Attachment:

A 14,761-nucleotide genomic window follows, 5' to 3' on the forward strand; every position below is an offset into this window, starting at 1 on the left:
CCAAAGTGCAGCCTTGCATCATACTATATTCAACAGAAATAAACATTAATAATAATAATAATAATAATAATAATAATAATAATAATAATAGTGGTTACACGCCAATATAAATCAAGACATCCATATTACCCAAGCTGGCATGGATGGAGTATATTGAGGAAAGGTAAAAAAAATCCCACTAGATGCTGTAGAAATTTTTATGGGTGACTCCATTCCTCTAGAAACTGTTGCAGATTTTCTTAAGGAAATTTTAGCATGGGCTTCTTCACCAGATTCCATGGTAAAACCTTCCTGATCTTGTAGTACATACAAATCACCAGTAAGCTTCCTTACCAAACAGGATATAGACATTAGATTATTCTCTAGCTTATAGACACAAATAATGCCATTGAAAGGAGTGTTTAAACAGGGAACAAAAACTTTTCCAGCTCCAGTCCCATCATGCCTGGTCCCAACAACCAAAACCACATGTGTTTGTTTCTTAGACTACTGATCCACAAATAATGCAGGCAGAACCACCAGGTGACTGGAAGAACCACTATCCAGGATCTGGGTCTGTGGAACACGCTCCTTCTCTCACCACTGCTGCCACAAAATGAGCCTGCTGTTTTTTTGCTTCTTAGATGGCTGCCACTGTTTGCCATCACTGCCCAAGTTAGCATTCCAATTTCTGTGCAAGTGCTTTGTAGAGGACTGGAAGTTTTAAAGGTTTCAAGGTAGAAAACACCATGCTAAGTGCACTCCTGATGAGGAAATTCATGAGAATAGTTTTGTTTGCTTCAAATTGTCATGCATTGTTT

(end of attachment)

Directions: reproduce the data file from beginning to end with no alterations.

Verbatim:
A 14,761-nucleotide genomic window follows, 5' to 3' on the forward strand; every position below is an offset into this window, starting at 1 on the left:
CCAAAGTGCAGCCTTGCATCATACTATATTCAACAGAAATAAACATTAATAATAATAATAATAATAATAATAATAATAATAATAATAATAGTGGTTACACGCCAATATAAATCAAGACATCCATATTACCCAAGCTGGCATGGATGGAGTATATTGAGGAAAGGTAAAAAAAATCCCACTAGATGCTGTAGAAATTTTTATGGGTGACTCCATTCCTCTAGAAACTGTTGCAGATTTTCTTAAGGAAATTTTAGCATGGGCTTCTTCACCAGATTCCATGGTAAAACCTTCCTGATCTTGTAGTACATACAAATCACCAGTAAGCTTCCTTACCAAACAGGATATAGACATTAGATTATTCTCTAGCTTATAGACACAAATAATGCCATTGAAAGGAGTGTTTAAACAGGGAACAAAAACTTTTCCAGCTCCAGTCCCATCATGCCTGGTCCCAACAACCAAAACCACATGTGTTTGTTTCTTAGACTACTGATCCACAAATAATGCAGGCAGAACCACCAGGTGACTGGAAGAACCACTATCCAGGATCTGGGTCTGTGGAACACGCTCCTTCTCTCACCACTGCTGCCACAAAATGAGCCTGCTGTTTTTTTGCTTCTTAGATGGCTGCCACTGTTTGCCATCACTGCCCAAGTTAGCATTCCAATTTCTGTGCAAGTGCTTTGTAGAGGACTGGAAGTTTTAAAGGTTTCAAGGTAGAAAACACCATGCTAAGTGCACTCCTGATGAGGAAATTCATGAGAATAGTTTTGTTTGCTTCAAATTGTCATGCATTGTTT